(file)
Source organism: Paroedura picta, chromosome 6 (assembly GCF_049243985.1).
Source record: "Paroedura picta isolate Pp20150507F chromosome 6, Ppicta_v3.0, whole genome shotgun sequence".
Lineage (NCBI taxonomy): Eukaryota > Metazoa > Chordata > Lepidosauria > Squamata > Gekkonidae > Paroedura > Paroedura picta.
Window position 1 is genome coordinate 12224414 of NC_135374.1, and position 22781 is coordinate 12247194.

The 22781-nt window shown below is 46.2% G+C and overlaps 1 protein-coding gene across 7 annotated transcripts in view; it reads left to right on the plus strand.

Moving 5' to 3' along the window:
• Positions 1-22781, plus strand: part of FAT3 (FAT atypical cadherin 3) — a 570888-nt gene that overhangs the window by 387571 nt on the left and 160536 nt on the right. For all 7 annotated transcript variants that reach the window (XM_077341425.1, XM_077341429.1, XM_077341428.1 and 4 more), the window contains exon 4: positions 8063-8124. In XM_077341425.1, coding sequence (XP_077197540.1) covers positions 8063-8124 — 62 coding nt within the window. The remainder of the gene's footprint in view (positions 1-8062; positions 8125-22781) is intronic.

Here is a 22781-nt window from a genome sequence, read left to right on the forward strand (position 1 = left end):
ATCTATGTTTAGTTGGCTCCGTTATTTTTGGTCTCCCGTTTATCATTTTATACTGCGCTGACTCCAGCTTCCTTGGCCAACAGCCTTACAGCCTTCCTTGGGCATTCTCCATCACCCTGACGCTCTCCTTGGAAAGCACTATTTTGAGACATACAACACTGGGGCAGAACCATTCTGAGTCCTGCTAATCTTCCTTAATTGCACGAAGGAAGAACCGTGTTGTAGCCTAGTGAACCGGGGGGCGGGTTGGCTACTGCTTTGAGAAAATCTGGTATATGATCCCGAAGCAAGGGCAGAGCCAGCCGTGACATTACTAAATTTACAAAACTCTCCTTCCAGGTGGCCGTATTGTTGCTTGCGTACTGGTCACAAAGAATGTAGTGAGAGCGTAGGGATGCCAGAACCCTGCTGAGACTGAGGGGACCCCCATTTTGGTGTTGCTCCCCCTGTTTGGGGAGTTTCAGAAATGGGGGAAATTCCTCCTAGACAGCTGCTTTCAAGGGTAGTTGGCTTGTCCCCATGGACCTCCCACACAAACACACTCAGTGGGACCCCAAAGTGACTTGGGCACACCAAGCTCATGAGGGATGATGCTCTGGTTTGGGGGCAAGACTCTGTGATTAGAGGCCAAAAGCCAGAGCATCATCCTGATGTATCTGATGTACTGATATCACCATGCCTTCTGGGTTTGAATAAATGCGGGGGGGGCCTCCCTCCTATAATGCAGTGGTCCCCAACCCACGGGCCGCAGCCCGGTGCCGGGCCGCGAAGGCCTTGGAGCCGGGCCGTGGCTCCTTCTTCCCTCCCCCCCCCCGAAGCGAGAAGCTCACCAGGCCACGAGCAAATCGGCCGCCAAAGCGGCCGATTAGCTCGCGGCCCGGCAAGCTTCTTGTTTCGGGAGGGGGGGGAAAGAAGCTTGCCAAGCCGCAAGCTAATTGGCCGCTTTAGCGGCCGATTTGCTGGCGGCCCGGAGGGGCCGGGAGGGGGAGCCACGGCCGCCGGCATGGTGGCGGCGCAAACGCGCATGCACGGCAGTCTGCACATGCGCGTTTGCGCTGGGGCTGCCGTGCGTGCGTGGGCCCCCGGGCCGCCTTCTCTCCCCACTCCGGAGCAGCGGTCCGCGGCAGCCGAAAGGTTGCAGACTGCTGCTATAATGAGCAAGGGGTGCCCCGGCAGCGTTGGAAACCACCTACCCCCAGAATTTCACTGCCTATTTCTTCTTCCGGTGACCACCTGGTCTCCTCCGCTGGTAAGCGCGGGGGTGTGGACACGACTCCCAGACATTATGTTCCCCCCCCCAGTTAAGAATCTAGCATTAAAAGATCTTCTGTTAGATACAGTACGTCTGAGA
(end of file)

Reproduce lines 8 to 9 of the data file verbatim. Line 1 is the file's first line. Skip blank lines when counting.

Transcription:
Here is a 22781-nt window from a genome sequence, read left to right on the forward strand (position 1 = left end):
ATCTATGTTTAGTTGGCTCCGTTATTTTTGGTCTCCCGTTTATCATTTTATACTGCGCTGACTCCAGCTTCCTTGGCCAACAGCCTTACAGCCTTCCTTGGGCATTCTCCATCACCCTGACGCTCTCCTTGGAAAGCACTATTTTGAGACATACAACACTGGGGCAGAACCATTCTGAGTCCTGCTAATCTTCCTTAATTGCACGAAGGAAGAACCGTGTTGTAGCCTAGTGAACCGGGGGGCGGGTTGGCTACTGCTTTGAGAAAATCTGGTATATGATCCCGAAGCAAGGGCAGAGCCAGCCGTGACATTACTAAATTTACAAAACTCTCCTTCCAGGTGGCCGTATTGTTGCTTGCGTACTGGTCACAAAGAATGTAGTGAGAGCGTAGGGATGCCAGAACCCTGCTGAGACTGAGGGGACCCCCATTTTGGTGTTGCTCCCCCTGTTTGGGGAGTTTCAGAAATGGGGGAAATTCCTCCTAGACAGCTGCTTTCAAGGGTAGTTGGCTTGTCCCCATGGACCTCCCACACAAACACACTCAGTGGGACCCCAAAGTGACTTGGGCACACCAAGCTCATGAGGGATGATGCTCTGGTTTGGGGGCAAGACTCTGTGATTAGAGGCCAAAAGCCAGAGCATCATCCTGATGTATCTGATGTACTGATATCACCATGCCTTCTGGGTTTGAATAAATGCGGGGGGGGCCTCCCTCCTATAATGCAGTGGTCCCCAACCCACGGGCCGCAGCCCGGTGCCGGGCCGCGAAGGCCTTGGAGCCGGGCCGTGGCTCCTTCTTCCCTCCCCCCCCCCGAAGCGAGAAGCTCACCAGGCCACGAGCAAATCGGCCGCCAAAGCGGCCGATTAGCTCGCGGCCCGGCAAGCTTCTTGTTTCGGGAGGGGGGGGAAAGAAGCTTGCCAAGCCGCAAGCTAATTGGCCGCTTTAGCGGCCGATTTGCTGGCGGCCCGGAGGGGCCGGGAGGGGGAGCCACGGCCGCCGGCATGGTGGCGGCGCAAACGCGCATGCACGGCAGTCTGCACATGCGCGTTTGCGCTGGGGCTGCCGTGCGTGCGTGGGCCCCCGGGCCGCCTTCTCTCCCCACTCCGGAGCAGCGGTCCGCGGCAGCCGAAAGGTTGCAGACTGCTGCTATAATGAGCAAGGGGTGCCCCGGCAGCGTTGGAAACCACCTACCCCCAGAATTTCACTGCCTATTTCTTCTTCCGGTGACCACCTGGTCTCCTCCGCTGGTAAGCGCGGGGGTGTGGACACGACTCCCAGACATTATGTTCCCCCCCCCAGTTAAGAATCTAGCATTAAAAGATCTTCTGTTAGATACAGTACGTCTGAGA